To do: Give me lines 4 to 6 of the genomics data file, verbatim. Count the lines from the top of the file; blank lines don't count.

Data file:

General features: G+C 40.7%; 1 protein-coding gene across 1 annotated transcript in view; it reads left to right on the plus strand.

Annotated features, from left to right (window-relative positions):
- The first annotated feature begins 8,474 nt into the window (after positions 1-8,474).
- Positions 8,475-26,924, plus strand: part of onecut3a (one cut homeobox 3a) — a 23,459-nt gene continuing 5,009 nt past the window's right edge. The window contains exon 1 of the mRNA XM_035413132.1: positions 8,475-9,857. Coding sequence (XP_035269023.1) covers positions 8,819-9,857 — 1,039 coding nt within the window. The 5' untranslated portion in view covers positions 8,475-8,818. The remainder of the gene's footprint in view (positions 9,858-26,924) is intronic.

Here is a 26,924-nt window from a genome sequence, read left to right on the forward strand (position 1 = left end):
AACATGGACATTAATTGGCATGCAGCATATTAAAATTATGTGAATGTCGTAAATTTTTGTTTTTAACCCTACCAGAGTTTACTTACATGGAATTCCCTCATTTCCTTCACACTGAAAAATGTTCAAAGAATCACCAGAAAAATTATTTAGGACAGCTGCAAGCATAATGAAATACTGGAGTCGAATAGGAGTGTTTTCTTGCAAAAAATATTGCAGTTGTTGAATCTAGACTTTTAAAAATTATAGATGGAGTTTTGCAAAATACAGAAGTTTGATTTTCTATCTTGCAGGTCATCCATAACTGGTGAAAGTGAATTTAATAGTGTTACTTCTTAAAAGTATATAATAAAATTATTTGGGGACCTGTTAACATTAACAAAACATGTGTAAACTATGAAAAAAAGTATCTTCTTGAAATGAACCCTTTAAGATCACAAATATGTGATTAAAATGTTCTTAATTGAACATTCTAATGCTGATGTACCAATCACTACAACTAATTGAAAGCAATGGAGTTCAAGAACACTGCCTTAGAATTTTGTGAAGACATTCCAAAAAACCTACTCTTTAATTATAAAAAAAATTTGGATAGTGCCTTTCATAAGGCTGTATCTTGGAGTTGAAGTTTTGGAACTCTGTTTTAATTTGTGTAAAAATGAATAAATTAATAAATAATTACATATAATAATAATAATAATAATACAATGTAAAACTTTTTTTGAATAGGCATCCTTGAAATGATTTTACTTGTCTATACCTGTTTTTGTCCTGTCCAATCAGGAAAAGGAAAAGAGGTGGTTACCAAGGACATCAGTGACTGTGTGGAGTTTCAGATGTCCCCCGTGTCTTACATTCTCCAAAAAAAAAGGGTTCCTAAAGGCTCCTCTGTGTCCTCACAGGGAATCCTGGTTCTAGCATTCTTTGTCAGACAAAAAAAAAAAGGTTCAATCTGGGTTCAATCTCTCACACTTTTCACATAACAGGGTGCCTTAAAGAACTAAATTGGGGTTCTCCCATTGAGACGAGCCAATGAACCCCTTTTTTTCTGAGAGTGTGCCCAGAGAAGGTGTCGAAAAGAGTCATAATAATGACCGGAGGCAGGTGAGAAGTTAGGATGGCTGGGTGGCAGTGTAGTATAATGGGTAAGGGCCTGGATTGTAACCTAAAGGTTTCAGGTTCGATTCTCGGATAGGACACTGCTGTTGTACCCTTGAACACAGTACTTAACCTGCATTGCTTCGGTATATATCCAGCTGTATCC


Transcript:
- Positions 8,475-26,924, plus strand: part of onecut3a (one cut homeobox 3a) — a 23,459-nt gene continuing 5,009 nt past the window's right edge. The window contains exon 1 of the mRNA XM_035413132.1: positions 8,475-9,857. Coding sequence (XP_035269023.1) covers positions 8,819-9,857 — 1,039 coding nt within the window. The 5' untranslated portion in view covers positions 8,475-8,818. The remainder of the gene's footprint in view (positions 9,858-26,924) is intronic.

Here is a 26,924-nt window from a genome sequence, read left to right on the forward strand (position 1 = left end):
AACATGGACATTAATTGGCATGCAGCATATTAAAATTATGTGAATGTCGTAAATTTTTGTTTTTAACCCTACCAGAGTTTACTTACATGGAATTCCCTCATTTCCTTCACACTGAAAAATGTTCAAAGAATCACCAGAAAAATTATTTAGGACAGCTGCAAGCATAATGAAATACTGGAGTCGAATAGGAGTGTTTTCTTGCAAAAAATATTGCAGTTGTTGAATCTAGACTTTTAAAAATTATAGATGGAGTTTTGCAAAATACAGAAGTTTGATTTTCTATCTTGCAGGTCATCCATAACTGGTGAAAGTGAATTTAATAGTGTTACTTCTTAAAAGTATATAATAAAATTATTTGGGGACCTGTTAACATTAACAAAACATGTGTAAACTATGAAAAAAAGTATCTTCTTGAAATGAACCCTTTAAGATCACAAATATGTGATTAAAATGTTCTTAATTGAACATTCTAATGCTGATGTACCAATCACTACAACTAATTGAAAGCAATGGAGTTCAAGAACACTGCCTTAGAATTTTGTGAAGACATTCCAAAAAACCTACTCTTTAATTATAAAAAAAATTTGGATAGTGCCTTTCATAAGGCTGTATCTTGGAGTTGAAGTTTTGGAACTCTGTTTTAATTTGTGTAAAAATGAATAAATTAATAAATAATTACATATAATAATAATAATAATAATACAATGTAAAACTTTTTTTGAATAGGCATCCTTGAAATGATTTTACTTGTCTATACCTGTTTTTGTCCTGTCCAATCAGGAAAAGGAAAAGAGGTGGTTACCAAGGACATCAGTGACTGTGTGGAGTTTCAGATGTCCCCCGTGTCTTACATTCTCCAAAAAAAAAGGGTTCCTAAAGGCTCCTCTGTGTCCTCACAGGGAATCCTGGTTCTAGCATTCTTTGTCAGACAAAAAAAAAAAGGTTCAATCTGGGTTCAATCTCTCACACTTTTCACATAACAGGGTGCCTTAAAGAACTAAATTGGGGTTCTCCCATTGAGACGAGCCAATGAACCCCTTTTTTTCTGAGAGTGTGCCCAGAGAAGGTGTCGAAAAGAGTCATAATAATGACCGGAGGCAGGTGAGAAGTTAGGATGGCTGGGTGGCAGTGTAGTATAATGGGTAAGGGCCTGGATTGTAACCTAAAGGTTTCAGGTTCGATTCTCGGATAGGACACTGCTGTTGTACCCTTGAACACAGTACTTAACCTGCATTGCTTCGGTATATATCCAGCTGTATCC